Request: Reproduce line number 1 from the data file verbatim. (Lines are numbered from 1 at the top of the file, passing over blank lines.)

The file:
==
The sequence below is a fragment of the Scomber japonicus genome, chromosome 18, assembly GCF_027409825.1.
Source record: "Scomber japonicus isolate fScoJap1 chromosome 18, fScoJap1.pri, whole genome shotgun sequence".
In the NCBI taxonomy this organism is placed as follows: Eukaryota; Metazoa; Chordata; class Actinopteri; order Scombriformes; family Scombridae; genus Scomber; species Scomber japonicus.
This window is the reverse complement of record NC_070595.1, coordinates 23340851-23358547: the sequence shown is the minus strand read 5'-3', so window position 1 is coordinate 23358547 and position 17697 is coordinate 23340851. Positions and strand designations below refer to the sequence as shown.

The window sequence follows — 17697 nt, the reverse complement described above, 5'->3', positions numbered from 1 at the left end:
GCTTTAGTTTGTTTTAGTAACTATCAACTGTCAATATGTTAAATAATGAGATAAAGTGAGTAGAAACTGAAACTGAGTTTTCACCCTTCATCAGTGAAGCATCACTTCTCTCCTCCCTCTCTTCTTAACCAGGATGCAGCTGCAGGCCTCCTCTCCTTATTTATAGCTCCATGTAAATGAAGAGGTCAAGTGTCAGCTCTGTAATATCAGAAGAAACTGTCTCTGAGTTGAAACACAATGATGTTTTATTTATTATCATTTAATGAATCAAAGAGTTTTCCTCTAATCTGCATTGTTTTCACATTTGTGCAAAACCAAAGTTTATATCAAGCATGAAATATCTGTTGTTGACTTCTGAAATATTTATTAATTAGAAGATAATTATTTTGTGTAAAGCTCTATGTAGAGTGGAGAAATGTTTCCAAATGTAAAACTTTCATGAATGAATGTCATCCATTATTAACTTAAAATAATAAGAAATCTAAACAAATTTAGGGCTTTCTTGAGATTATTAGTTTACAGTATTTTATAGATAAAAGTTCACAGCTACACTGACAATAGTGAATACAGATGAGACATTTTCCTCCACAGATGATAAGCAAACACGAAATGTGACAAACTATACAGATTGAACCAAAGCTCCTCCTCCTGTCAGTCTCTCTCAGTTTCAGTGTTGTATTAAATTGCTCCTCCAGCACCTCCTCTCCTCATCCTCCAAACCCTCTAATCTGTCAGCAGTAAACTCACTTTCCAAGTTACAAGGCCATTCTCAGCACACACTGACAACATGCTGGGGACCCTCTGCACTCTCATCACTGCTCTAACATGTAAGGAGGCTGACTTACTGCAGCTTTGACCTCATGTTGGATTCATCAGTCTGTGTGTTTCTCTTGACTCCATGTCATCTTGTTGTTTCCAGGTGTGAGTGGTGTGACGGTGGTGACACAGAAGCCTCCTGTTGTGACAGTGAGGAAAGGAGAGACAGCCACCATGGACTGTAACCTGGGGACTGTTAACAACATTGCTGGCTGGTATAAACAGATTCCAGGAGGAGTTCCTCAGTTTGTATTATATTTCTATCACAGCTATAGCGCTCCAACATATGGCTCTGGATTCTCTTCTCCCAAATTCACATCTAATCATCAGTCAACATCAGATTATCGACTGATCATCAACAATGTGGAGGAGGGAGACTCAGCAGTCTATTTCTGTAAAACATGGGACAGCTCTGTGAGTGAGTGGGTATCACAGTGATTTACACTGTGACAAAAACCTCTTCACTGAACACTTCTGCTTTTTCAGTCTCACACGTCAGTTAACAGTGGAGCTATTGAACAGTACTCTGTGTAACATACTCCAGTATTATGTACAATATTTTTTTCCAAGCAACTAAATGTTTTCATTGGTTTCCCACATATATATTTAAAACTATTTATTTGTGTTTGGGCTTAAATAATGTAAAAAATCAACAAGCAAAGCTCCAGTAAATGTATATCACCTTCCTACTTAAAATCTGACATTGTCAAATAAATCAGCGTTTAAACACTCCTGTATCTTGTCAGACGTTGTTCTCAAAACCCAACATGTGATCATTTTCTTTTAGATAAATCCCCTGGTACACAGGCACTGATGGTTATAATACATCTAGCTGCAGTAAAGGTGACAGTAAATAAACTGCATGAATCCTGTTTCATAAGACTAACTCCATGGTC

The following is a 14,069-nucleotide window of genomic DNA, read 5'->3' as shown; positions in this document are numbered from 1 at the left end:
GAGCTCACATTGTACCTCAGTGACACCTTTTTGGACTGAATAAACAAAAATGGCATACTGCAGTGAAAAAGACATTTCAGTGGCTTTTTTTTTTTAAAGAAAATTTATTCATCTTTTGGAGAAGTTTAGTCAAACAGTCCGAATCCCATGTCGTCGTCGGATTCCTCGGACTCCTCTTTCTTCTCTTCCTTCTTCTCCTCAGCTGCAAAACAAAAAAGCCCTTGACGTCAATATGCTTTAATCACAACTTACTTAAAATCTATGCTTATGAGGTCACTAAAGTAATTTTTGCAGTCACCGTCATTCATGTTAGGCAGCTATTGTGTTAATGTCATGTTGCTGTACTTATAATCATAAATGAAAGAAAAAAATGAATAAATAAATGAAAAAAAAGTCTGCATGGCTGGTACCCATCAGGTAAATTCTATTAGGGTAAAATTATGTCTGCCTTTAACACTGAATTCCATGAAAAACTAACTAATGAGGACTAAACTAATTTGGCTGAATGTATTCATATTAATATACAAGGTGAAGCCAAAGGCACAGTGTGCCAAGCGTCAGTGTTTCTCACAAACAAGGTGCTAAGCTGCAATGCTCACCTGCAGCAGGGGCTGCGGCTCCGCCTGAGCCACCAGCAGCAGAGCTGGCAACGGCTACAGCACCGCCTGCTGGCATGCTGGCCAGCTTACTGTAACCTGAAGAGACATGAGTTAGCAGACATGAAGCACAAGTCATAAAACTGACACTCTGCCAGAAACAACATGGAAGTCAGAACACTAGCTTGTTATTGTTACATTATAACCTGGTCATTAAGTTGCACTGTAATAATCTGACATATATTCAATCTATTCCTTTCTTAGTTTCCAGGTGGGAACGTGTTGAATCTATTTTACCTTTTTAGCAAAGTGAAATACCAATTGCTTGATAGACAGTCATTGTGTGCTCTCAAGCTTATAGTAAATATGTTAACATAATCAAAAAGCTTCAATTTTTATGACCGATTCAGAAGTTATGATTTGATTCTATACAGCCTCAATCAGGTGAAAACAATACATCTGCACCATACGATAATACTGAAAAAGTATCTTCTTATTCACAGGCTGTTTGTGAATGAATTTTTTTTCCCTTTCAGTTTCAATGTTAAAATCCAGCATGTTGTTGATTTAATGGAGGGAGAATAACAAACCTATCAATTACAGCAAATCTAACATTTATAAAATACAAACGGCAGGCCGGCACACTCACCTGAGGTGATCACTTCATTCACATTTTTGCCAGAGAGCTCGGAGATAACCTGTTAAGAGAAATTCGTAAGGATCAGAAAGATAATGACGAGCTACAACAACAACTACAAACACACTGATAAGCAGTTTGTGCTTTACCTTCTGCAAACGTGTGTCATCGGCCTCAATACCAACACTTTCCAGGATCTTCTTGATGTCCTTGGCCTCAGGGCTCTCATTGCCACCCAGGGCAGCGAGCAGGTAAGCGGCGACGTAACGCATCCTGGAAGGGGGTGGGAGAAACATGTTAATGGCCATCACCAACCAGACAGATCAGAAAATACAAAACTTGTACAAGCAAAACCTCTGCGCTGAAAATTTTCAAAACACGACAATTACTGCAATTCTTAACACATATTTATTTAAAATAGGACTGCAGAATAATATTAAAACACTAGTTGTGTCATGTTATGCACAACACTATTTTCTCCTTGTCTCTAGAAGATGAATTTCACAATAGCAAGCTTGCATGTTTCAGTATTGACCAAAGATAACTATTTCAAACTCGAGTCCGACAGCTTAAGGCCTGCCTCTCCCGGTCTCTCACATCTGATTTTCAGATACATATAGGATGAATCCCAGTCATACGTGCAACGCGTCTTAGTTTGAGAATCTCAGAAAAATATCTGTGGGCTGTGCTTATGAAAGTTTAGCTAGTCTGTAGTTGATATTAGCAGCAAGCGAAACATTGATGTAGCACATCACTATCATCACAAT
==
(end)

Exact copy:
The sequence below is a fragment of the Scomber japonicus genome, chromosome 18, assembly GCF_027409825.1.